Medicare and Medicaid audits

Health care fraud is a persistent and costly problem both for commercial and government payors. The Centers for Medicare & Medicaid Services (CMS) estimates that a significant amount of fee-for-service payments are misspent on improper payments every year. To address health care fraud, Congress and CMS have developed a variety of approaches over the past several years to audit Medicare and Medicaid claims. The tables in this article summarize the major types of Medicare and Medicaid audits that could affect physicians. Entities responsible for these audits include:

  • Medicare Recovery Audit Contractors (RACs)
  • Medicaid RACs
  • Medicaid Integrity Contractors (MICs)
  • Zone Program Integrity Contractors (ZPICs)
  • State Medicaid Fraud Control Units (MFCUs)
  • Comprehensive Error Rate Testing (CERT)
  • Payment Error Rate Measurement (PERM)

This article is intended to present a high-level summary of these seven common audits. For more detailed information on a specific audit, please click on the links at the end of this article. In addition to the audits outlined in this article, surgeons and other providers could be subject to audits conducted by the U.S. Department of Health and Human Services Office of the Inspector General (OIG), prepayment reviews or other audits by their Medicare Administrative Contractor (MAC), or the RAC Prepayment Review Demonstration Program; however, this article focuses on the seven major audits described earlier in this article.

What is the scope of the various types of audits? Who will be conducting the audits, and what are the look-back periods (the period of time in which an auditor can review claims that have been submitted for payment) for each audit?

SCOPE, AUDITOR, AND LOOK-BACK PERIOD
Name Scope Auditor Look-back period
Medicare RACs

Focus:

Medicare overpayments and underpayments

Medicare RACs identify Medicare fee-for-service overpayments and underpayments and collect overpayments as well as return underpayments.

Medicare RACs operate nationwide and only review issues approved for review by CMS.

The four Medicare RACs, each responsible for a U.S. region, are private companies that have contracted with CMS.

Medicare RACs are paid on a contingency fee basis, receiving a percentage of both the overpayment and underpayments they correct.

Medicare RACs perform audit and recovery activities on a postpayment basis and may review a claim up to three years after the date the claim was filed.
Medicaid RACs

Focus:

Medicaid overpayments and underpayments

Medicaid RACs identify all providers’ underpayments and overpayments of Medicaid claims and recoup the overpayments.

Medicaid RACs operate nationwide on a state-by-state basis. States have discretion to determine what areas of their Medicaid programs to target and are not required to publicly announce audit target areas.

Each state contracts with a private company that operates as a Medicaid RAC to perform audits of Medicaid claims.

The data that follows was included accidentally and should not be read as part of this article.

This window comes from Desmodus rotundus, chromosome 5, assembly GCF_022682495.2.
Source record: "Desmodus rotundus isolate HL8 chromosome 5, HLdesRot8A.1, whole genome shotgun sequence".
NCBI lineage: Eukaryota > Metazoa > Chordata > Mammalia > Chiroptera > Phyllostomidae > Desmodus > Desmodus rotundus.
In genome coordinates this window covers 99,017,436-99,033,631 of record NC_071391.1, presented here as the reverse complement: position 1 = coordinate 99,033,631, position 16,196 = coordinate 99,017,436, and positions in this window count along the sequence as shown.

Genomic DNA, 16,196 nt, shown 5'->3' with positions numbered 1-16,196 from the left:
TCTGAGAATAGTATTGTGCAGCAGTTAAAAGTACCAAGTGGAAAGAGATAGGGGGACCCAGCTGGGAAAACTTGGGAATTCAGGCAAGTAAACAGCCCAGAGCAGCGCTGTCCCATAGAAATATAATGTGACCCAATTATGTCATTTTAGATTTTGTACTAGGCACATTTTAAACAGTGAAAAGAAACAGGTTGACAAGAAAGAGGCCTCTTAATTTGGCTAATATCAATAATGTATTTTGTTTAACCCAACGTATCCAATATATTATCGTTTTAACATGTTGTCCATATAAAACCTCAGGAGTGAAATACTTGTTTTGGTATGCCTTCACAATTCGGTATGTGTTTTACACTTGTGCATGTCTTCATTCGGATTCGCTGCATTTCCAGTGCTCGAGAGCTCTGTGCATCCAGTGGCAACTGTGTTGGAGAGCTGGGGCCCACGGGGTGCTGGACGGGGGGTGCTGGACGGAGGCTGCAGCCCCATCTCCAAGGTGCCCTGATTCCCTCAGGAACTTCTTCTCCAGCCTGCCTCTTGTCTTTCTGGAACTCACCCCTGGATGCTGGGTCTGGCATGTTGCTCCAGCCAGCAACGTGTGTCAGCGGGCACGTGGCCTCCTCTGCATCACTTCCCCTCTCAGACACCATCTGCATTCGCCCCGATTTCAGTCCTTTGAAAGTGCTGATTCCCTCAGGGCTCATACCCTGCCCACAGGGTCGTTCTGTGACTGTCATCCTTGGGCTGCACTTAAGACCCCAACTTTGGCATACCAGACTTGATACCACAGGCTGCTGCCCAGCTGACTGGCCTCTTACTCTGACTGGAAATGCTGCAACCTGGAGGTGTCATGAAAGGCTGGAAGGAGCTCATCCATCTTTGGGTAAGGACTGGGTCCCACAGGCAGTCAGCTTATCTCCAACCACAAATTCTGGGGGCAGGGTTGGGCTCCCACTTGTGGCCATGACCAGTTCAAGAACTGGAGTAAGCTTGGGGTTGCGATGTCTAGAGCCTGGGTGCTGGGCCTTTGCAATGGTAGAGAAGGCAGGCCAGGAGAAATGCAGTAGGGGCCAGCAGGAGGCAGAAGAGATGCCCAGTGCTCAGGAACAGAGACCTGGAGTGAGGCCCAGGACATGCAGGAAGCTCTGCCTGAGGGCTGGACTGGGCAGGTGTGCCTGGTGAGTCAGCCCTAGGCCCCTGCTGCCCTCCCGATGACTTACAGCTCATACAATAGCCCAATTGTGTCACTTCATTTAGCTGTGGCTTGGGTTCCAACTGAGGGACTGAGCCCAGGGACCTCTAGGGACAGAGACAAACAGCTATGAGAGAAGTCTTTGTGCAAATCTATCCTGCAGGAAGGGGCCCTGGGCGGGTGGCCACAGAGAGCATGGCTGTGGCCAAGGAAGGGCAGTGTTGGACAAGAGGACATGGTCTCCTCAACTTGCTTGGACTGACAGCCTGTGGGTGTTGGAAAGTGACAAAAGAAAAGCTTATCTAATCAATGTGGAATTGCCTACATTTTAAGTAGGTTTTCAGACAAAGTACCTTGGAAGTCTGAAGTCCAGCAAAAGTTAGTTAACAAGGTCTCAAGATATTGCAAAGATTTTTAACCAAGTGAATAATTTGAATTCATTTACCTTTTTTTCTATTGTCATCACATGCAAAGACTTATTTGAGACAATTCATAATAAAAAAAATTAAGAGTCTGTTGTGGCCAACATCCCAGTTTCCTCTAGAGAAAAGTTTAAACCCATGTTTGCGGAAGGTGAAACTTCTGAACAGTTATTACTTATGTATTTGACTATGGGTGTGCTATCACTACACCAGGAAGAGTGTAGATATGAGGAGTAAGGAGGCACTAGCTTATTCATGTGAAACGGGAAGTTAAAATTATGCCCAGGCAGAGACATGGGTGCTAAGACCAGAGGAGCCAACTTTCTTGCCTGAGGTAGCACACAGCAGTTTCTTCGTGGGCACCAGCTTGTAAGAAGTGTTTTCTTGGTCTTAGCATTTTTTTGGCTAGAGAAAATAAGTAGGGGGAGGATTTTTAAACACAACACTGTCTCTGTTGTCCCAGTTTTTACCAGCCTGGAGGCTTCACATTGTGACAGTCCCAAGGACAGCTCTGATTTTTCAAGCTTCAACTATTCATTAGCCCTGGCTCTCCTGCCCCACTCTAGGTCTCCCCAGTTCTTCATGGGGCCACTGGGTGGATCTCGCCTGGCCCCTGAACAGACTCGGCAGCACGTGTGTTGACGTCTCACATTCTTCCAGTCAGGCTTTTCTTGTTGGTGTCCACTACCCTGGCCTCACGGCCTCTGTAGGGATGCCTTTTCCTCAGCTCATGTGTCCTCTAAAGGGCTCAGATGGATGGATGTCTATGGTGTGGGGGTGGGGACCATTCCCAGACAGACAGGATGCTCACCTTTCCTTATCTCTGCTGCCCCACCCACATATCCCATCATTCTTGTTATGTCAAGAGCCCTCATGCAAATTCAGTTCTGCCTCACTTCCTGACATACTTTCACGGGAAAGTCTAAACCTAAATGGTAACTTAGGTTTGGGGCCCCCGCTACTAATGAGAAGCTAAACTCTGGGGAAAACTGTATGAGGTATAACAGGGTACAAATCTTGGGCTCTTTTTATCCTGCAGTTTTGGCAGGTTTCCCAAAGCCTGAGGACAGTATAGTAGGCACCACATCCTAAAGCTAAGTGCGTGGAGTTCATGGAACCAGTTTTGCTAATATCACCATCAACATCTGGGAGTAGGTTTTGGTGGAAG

Individual states determine how each Medicaid RAC will be paid, usually on a contingency fee basis.

Medicaid RACs perform audit and recovery activities on a postpayment basis and may not review a claim more than three years after the date the claim was filed, unless the Medicaid RAC has approval from the state.
MICs

Focus:

Medicaid overpayments and education

MICs review all Medicaid providers to identify high-risk areas, overpayments, and areas for provider education to reduce Medicaid fraud and abuse. MICs are companies contracted by CMS, which has divided the U.S. into five MIC jurisdictions, each encompassing two CMS regions.

MICs are not paid on a contingency fee basis, but are eligible for financial incentives based on the effectiveness of their audits.

MICs perform audit and recovery activities on a postpayment basis and may review a claim as far back as permitted under the laws of the states that have paid the claims (generally a five-year look-back period).
ZPICs

Focus:

Medicare fraud, waste, and abuse

ZPICs investigate potential Medicare fraud, waste, and abuse and refer these cases to their associated MAC for recoupment or to other federal and state agencies for other penalties. The goal of ZPICs is to identify fraud, not to conduct random audits. ZPICs are companies contracted by CMS, which has divided the U.S. into seven ZPICs jurisdictions, each aligned with one to two MACs. ZPICs are not paid on a contingency fee basis. ZPICs have no specified look-back period.
MFCUs

Focus:

Medicaid fraud, waste, and abuse

MFCUs, which are annually certified by the OIG, investigate and prosecute (or refer for prosecution) criminal and civil Medicaid fraud cases. Each state, except North Dakota, has an MFCU, which is jointly funded on a matching basis with the federal government. MFCUs have no stated look-back period.
CERT

Focus:

Medicare improper payment rate

The CERT program identifies and estimates the rate of improper payments in the Medicare program and publishes an annual report describing national paid claims and provider compliance error rates.

CERT program findings are not considered a measure of fraud because CERT randomly samples claims, rather than examining billing patterns that indicate potential fraud.

CMS runs the CERT program using two private contractors. The CERT program reviews Medicare claims on a postpayment basis. The reviewed claims are limited to the current fiscal year (October 1 to September 30).
PERM

Focus:

Medicaid improper payment rate

The PERM program identifies and estimates the rate of improper payments in Medicaid and the Children’s Health Insurance Program. Individual state error rates are measured and are then combined to extrapolate a national error rate.